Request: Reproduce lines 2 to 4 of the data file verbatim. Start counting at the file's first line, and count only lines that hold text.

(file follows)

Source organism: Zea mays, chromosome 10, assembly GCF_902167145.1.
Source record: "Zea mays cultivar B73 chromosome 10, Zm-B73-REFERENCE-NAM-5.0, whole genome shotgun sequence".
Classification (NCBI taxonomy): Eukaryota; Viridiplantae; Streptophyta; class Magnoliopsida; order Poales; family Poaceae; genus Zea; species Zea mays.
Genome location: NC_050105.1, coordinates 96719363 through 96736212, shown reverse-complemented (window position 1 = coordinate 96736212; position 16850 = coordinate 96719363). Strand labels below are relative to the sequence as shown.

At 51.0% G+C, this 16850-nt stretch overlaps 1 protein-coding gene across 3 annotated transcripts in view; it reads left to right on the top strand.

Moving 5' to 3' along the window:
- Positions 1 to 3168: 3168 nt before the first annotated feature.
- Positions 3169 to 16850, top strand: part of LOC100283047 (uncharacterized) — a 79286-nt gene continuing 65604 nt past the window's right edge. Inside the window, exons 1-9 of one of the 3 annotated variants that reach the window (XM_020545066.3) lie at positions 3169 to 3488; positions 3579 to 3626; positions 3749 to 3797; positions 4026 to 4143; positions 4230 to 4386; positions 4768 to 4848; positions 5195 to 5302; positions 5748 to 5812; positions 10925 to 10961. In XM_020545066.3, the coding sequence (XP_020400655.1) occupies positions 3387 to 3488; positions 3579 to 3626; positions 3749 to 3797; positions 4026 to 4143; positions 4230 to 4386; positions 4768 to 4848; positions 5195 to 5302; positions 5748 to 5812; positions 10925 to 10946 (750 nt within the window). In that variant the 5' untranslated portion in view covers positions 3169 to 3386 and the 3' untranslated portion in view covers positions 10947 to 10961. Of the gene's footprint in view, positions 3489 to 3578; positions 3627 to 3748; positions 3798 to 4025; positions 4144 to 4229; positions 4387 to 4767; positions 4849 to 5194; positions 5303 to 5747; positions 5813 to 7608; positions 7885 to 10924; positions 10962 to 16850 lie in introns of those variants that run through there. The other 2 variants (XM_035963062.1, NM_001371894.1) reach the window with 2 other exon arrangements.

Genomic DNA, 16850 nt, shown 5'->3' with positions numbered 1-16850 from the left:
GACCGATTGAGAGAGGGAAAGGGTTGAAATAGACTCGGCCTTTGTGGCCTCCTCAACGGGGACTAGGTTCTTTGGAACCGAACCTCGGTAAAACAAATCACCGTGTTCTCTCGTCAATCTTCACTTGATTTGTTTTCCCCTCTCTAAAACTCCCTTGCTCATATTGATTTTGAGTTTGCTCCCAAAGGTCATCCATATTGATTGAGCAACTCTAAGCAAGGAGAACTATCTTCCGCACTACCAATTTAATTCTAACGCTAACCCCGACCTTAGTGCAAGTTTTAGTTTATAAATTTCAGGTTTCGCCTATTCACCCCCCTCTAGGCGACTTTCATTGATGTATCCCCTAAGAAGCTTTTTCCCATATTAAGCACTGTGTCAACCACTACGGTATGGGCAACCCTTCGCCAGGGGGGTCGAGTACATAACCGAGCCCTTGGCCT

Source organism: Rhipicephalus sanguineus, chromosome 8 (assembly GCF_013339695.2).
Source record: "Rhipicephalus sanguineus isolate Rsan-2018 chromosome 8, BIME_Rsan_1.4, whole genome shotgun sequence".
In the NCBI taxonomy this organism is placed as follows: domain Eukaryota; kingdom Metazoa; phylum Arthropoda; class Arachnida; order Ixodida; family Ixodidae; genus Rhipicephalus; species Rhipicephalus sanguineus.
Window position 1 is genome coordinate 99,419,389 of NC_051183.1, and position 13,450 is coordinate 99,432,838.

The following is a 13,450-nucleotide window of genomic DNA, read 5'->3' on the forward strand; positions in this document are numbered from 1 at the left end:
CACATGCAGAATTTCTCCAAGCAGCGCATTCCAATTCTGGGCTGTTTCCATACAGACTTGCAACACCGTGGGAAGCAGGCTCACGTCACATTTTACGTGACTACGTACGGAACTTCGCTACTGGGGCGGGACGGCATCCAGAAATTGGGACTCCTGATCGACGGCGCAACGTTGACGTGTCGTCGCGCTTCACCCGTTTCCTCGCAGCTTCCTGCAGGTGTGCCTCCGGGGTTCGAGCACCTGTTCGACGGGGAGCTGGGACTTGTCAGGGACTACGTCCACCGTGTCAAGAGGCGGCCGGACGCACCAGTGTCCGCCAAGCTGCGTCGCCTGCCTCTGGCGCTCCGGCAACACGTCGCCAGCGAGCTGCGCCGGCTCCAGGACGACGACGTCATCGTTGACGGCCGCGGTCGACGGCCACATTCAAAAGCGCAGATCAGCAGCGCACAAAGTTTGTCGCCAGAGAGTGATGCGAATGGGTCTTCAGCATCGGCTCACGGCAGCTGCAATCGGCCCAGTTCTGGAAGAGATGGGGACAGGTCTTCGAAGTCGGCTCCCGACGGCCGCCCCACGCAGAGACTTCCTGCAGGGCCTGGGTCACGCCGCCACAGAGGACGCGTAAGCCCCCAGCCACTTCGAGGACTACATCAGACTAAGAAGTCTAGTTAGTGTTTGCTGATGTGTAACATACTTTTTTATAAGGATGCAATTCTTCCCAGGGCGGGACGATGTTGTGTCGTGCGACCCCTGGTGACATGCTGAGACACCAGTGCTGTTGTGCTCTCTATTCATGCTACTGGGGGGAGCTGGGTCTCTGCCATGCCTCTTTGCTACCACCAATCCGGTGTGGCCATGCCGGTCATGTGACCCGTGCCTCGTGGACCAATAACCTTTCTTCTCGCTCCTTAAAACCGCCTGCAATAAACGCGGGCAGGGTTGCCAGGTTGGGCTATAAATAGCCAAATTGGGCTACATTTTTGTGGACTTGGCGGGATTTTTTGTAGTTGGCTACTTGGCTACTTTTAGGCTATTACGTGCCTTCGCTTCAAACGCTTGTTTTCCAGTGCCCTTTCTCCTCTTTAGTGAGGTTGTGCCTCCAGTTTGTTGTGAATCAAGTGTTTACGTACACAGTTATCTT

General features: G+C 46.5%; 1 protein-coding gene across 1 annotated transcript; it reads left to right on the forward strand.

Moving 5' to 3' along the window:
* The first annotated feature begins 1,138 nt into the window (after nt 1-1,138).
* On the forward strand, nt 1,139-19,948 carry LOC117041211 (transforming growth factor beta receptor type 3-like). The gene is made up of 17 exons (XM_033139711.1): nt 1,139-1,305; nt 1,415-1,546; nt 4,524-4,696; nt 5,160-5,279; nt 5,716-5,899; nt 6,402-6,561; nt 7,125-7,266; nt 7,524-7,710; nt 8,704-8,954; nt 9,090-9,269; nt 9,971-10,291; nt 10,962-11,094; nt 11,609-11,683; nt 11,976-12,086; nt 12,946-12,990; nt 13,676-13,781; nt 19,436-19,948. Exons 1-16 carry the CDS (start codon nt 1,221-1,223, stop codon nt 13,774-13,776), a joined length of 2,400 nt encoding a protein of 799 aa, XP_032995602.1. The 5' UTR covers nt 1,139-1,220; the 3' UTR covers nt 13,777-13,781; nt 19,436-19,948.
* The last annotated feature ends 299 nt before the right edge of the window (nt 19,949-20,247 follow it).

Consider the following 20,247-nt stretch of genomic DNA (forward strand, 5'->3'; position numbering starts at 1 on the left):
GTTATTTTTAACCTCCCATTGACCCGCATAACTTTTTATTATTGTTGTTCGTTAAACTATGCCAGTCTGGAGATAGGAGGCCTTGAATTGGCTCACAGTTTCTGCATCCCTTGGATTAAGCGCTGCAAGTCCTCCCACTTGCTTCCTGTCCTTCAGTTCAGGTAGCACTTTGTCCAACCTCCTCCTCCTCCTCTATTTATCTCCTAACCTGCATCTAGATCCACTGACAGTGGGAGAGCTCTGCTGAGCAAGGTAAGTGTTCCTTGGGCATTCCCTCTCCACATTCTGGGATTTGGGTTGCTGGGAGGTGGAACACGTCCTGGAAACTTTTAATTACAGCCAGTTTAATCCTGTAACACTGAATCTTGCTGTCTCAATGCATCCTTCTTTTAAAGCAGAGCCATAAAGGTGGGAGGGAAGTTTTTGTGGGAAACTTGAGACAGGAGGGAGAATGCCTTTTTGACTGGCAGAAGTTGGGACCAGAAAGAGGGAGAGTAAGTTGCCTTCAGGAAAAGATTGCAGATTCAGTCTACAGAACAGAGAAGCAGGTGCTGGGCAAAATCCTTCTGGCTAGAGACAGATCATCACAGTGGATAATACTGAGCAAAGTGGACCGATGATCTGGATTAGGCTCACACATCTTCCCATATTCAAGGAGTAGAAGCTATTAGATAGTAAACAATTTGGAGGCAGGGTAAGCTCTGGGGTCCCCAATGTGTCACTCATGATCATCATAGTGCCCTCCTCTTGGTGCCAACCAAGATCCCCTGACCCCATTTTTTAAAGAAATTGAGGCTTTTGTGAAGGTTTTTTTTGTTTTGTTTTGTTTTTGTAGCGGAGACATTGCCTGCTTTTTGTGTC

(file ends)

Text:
Source record: "Zea mays cultivar B73 chromosome 10, Zm-B73-REFERENCE-NAM-5.0, whole genome shotgun sequence".
Classification (NCBI taxonomy): Eukaryota; Viridiplantae; Streptophyta; class Magnoliopsida; order Poales; family Poaceae; genus Zea; species Zea mays.
Genome location: NC_050105.1, coordinates 96719363 through 96736212, shown reverse-complemented (window position 1 = coordinate 96736212; position 16850 = coordinate 96719363). Strand labels below are relative to the sequence as shown.